4. But, if we consider what I have upon exact enquiry found true, viz. That in the Country3 , within ninety years, there have been 6339 Christenings, and but 5280 Burials, the increase of London will be salved without inferring the decrease of the People in the Country; and withal, in case all England have but fourteen times more People than ‖ London, it will appear, how the said increase of the Country may increase the People, both of London and it self; for if there be in the 97, 16, 10, and 7 Parishes, usually comprehended within our Bills, but 460000 Souls, as hereafter we shall shew1 , then there are in all England and Wales 6440000 Persons, out of which subtract 460000, for those in and about London, there remain 5980000 in the Country, the which increasing about part in 40 years. as we shall hereafter prove2 doth happen in the Country, the whole increase of the Country will be about 854000 in the said time; out of which number, if but about 250000 be sent up to London in the said 40 years, viz. about 6000 per Annum, the said Missions will make good the alterations, which we find to have been in and about London, between the years 1603 and 1644 above-mentioned: But that 250000 will do the same, I prove thus; viz. in the 8 years, from 1603 to 1612, the Burials in all the Parishes, and of all Diseases, the Plague included, were at a Medium 9750 per Annum. And between 1635 and 1644 were 18000, the difference whereof is 8250, which is the Total of the increase of the Burials in 40 years, that is, about 206 per Annum. Now, to make the Burials increase 206 per Annum, there must ‖ be added to the City 30 times as many (according to the proportion of 3 dying out of 11 Families)3viz. 6180 Advenæ, the which number multiplied again by the 40 years, makes the Product 247200, which is less than the 250000 above-propounded; so as there remain above 600000 of increase in the Country within the said 40 years, either to render it more populous, or send forth into other Colonies, or Wars. But that England hath fourteen times more People, is not improbable, for the Reasons following.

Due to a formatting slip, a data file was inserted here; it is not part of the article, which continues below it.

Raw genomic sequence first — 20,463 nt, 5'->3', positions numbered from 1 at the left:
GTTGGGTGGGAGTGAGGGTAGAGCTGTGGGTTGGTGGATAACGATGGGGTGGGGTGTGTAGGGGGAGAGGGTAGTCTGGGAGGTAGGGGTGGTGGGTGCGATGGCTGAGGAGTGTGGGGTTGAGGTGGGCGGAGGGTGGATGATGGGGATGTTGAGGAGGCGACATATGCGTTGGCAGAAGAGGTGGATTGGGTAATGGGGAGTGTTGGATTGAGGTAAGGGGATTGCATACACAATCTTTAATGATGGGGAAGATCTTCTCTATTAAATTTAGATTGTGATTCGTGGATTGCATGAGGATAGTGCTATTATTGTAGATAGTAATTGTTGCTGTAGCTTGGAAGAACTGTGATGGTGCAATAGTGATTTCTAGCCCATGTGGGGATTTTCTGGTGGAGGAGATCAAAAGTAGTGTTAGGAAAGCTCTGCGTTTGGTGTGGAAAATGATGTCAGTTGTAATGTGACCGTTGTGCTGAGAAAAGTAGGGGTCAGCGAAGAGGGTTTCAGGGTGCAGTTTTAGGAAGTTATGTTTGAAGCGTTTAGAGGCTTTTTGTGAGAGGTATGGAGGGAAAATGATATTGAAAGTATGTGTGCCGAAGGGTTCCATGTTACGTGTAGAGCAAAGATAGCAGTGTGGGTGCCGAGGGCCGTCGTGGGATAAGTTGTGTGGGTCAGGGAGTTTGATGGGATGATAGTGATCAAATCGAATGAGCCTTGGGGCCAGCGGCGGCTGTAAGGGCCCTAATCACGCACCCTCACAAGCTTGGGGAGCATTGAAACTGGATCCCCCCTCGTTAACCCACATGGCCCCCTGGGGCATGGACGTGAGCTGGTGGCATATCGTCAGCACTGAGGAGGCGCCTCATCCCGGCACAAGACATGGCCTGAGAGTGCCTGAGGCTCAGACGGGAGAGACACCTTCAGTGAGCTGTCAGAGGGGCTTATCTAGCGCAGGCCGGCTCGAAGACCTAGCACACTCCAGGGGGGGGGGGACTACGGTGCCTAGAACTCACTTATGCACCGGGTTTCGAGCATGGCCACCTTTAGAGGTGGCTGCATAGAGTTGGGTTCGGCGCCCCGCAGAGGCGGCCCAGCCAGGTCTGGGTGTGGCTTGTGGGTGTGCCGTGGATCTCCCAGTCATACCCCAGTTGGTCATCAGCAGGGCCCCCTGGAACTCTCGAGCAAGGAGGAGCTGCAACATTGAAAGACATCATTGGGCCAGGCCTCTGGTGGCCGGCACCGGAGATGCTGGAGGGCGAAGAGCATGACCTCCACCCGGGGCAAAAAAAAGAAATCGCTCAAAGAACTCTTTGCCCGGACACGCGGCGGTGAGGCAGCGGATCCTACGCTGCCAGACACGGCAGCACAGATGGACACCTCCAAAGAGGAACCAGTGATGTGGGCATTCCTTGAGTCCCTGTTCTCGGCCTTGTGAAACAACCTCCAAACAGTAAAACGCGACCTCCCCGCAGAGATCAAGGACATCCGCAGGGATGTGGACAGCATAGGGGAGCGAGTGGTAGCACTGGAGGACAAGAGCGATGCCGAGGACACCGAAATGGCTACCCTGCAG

1. London is observed to bear about the fifteenth proportion of the whole Tax.
2. There are in England and Wales about 39000 square Miles of Land, and we have computed that in one of the greatest Parishes in Hantshire, being also a Market-Town, and containing twelve square Miles, there are 220 Souls in every square Mile, out of which I abate ¼ for the over-plus of People more in that Parish than in other wild Counties. So as the ¾ parts of the said 220, multiplied by the Total of square Miles, produces 64000001 Souls in all London included.